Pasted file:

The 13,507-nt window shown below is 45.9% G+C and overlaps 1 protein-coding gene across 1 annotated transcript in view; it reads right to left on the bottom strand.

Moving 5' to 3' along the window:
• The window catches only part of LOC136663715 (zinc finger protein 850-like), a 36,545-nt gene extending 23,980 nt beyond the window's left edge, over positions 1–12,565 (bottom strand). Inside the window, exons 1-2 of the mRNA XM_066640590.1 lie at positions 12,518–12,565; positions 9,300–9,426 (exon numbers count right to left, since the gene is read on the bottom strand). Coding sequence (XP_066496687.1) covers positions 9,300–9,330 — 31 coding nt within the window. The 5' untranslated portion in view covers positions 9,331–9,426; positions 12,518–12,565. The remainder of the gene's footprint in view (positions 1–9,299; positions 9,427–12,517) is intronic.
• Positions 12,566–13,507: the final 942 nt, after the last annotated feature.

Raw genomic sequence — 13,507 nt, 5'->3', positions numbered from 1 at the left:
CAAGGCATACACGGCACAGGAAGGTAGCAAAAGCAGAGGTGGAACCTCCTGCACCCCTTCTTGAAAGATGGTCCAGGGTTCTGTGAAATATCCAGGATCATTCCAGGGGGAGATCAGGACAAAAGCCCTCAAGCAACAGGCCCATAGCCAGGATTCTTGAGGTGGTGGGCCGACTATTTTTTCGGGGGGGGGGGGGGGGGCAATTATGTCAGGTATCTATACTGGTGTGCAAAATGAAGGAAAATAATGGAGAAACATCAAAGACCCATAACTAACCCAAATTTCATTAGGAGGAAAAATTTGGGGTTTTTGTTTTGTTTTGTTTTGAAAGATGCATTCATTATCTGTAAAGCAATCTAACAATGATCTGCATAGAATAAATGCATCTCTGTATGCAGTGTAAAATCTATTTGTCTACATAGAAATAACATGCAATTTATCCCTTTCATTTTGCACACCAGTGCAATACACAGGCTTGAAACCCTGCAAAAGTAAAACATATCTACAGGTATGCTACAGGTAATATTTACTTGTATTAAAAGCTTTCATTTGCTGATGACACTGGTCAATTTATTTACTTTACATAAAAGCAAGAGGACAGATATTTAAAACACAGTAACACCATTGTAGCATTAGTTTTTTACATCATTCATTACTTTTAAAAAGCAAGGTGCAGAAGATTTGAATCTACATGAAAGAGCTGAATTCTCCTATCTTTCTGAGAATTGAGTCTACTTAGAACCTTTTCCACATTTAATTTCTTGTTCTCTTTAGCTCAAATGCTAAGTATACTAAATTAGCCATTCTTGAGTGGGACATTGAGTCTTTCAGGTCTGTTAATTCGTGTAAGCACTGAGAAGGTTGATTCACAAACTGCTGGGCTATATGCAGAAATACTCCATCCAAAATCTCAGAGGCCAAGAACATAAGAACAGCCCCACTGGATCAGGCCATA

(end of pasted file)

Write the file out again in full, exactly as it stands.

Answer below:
The 13,507-nt window shown below is 45.9% G+C and overlaps 1 protein-coding gene across 1 annotated transcript in view; it reads right to left on the bottom strand.

Moving 5' to 3' along the window:
• The window catches only part of LOC136663715 (zinc finger protein 850-like), a 36,545-nt gene extending 23,980 nt beyond the window's left edge, over positions 1–12,565 (bottom strand). Inside the window, exons 1-2 of the mRNA XM_066640590.1 lie at positions 12,518–12,565; positions 9,300–9,426 (exon numbers count right to left, since the gene is read on the bottom strand). Coding sequence (XP_066496687.1) covers positions 9,300–9,330 — 31 coding nt within the window. The 5' untranslated portion in view covers positions 9,331–9,426; positions 12,518–12,565. The remainder of the gene's footprint in view (positions 1–9,299; positions 9,427–12,517) is intronic.
• Positions 12,566–13,507: the final 942 nt, after the last annotated feature.

Raw genomic sequence — 13,507 nt, 5'->3', positions numbered from 1 at the left:
CAAGGCATACACGGCACAGGAAGGTAGCAAAAGCAGAGGTGGAACCTCCTGCACCCCTTCTTGAAAGATGGTCCAGGGTTCTGTGAAATATCCAGGATCATTCCAGGGGGAGATCAGGACAAAAGCCCTCAAGCAACAGGCCCATAGCCAGGATTCTTGAGGTGGTGGGCCGACTATTTTTTCGGGGGGGGGGGGGGGGGCAATTATGTCAGGTATCTATACTGGTGTGCAAAATGAAGGAAAATAATGGAGAAACATCAAAGACCCATAACTAACCCAAATTTCATTAGGAGGAAAAATTTGGGGTTTTTGTTTTGTTTTGTTTTGAAAGATGCATTCATTATCTGTAAAGCAATCTAACAATGATCTGCATAGAATAAATGCATCTCTGTATGCAGTGTAAAATCTATTTGTCTACATAGAAATAACATGCAATTTATCCCTTTCATTTTGCACACCAGTGCAATACACAGGCTTGAAACCCTGCAAAAGTAAAACATATCTACAGGTATGCTACAGGTAATATTTACTTGTATTAAAAGCTTTCATTTGCTGATGACACTGGTCAATTTATTTACTTTACATAAAAGCAAGAGGACAGATATTTAAAACACAGTAACACCATTGTAGCATTAGTTTTTTACATCATTCATTACTTTTAAAAAGCAAGGTGCAGAAGATTTGAATCTACATGAAAGAGCTGAATTCTCCTATCTTTCTGAGAATTGAGTCTACTTAGAACCTTTTCCACATTTAATTTCTTGTTCTCTTTAGCTCAAATGCTAAGTATACTAAATTAGCCATTCTTGAGTGGGACATTGAGTCTTTCAGGTCTGTTAATTCGTGTAAGCACTGAGAAGGTTGATTCACAAACTGCTGGGCTATATGCAGAAATACTCCATCCAAAATCTCAGAGGCCAAGAACATAAGAACAGCCCCACTGGATCAGGCCATA